Simone Biles was expected to win the women’s all-around gymnastics gold medal at this summer’s Olympics.
But after a rough opening performance, she dropped out of the competition for mental health reasons. She said the stress of the competition led to the “twisties,” a dangerous phenomenon where gymnasts lose their sense of direction in the air and cannot safely land.
She feared she would let down her teammates, or worse, seriously injure herself. So she removed herself from the competition.
So...how is this related to fundraising?
We all know what happens when we experience burnout after operating at a constant state of high pressure: we can’t perform at our best. We start to resent the work we used to love. We doubt we can reach our goals because the finish line is always out of reach.
Much like Simone, we can’t tell which way is up or down. We fear letting down our team and the organization that is counting on us to raise this money. And of course, this stress takes a toll on our mental health, affecting our work performance and our lives outside of work.
When we’re operating without a clear path forward, our work and mental health suffers. This is why fundraising planning is so important: it helps us see clearly what our top priorities are and ensure the path to achieving those goals is manageable.
There are so many benefits of planning out your year in advance:
- You’ll gain confidence from your board and staff. People will see you as a leader who thinks ahead and has a plan in place to achieve their goals.
- You can stave off burnout before you encounter it by ensuring you’re not overloading your staff or yourself. When you see the entire year mapped out, you can prioritize what’s most important and set a realistic goal.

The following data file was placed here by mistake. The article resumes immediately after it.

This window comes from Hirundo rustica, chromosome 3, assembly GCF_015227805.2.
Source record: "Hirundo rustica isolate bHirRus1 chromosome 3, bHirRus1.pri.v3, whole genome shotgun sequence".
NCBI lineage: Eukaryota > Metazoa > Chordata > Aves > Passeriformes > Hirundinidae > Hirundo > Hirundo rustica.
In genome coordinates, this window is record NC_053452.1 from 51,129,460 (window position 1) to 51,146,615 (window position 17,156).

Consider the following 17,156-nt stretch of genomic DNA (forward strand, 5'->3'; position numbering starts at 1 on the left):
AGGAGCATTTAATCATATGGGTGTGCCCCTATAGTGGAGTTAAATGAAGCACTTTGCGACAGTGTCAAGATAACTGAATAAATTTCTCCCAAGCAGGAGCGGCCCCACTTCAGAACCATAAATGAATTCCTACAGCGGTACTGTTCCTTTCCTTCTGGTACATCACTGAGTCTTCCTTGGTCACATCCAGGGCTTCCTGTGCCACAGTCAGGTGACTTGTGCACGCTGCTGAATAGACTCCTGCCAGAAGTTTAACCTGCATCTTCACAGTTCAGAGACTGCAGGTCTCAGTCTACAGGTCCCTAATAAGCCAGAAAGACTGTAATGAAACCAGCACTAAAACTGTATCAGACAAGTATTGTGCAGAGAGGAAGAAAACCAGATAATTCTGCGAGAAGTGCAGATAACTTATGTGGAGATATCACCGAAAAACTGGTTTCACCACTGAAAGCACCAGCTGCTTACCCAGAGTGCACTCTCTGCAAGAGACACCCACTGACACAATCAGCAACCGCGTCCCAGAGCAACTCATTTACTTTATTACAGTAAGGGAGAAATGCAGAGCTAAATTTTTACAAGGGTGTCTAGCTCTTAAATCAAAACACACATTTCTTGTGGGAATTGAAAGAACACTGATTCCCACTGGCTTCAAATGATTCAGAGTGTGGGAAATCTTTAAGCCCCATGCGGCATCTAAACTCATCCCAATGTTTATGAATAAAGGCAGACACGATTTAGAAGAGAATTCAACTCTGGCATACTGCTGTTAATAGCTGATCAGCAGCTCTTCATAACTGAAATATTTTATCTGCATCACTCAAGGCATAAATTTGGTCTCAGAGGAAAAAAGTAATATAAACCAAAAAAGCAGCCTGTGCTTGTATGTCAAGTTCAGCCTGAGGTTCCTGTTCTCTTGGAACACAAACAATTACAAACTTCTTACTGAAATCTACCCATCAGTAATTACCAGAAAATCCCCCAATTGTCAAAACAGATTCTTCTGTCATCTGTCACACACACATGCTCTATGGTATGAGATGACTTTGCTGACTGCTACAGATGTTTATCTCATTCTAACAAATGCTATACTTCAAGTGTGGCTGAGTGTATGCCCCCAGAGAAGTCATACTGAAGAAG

- You give yourself a way to say “no.” “It’s not in the plan this year.” When your time is responsibly allotted to achieve your organization’s goals, it’s easier to decline work that does not align with your plan. (If it’s hard for you to say no, you won’t want to miss today’s freebie, which shares some concrete strategies to set boundaries in the nonprofit space!)
Fundraising planning is not just a best practice: it’s an act of self-care.
Yes, even with a plan in place, you may still have weeks when you’re running around and working late and don’t have time to make it to the gym or do a face mask or yoga.
But when you’re operating under a plan, you’re setting yourself up for success. You’re in a position to be proactive and stand up for yourself and your team when work arises that isn’t a part of your plan.
If you’ve been thinking about ways to prioritize your mental health and work smarter, you won’t want to miss my upcoming master class: How to Raise More, Save Time & Stay Sane. Grab your seat today!
We all know the importance of setting boundaries. Setting boundaries can also be difficult. Trust me, as a recovering people-pleaser, I get it. That’s why in today’s freebie I’m sharing 5 ways to set boundaries in your nonprofit. You don’t want to miss it.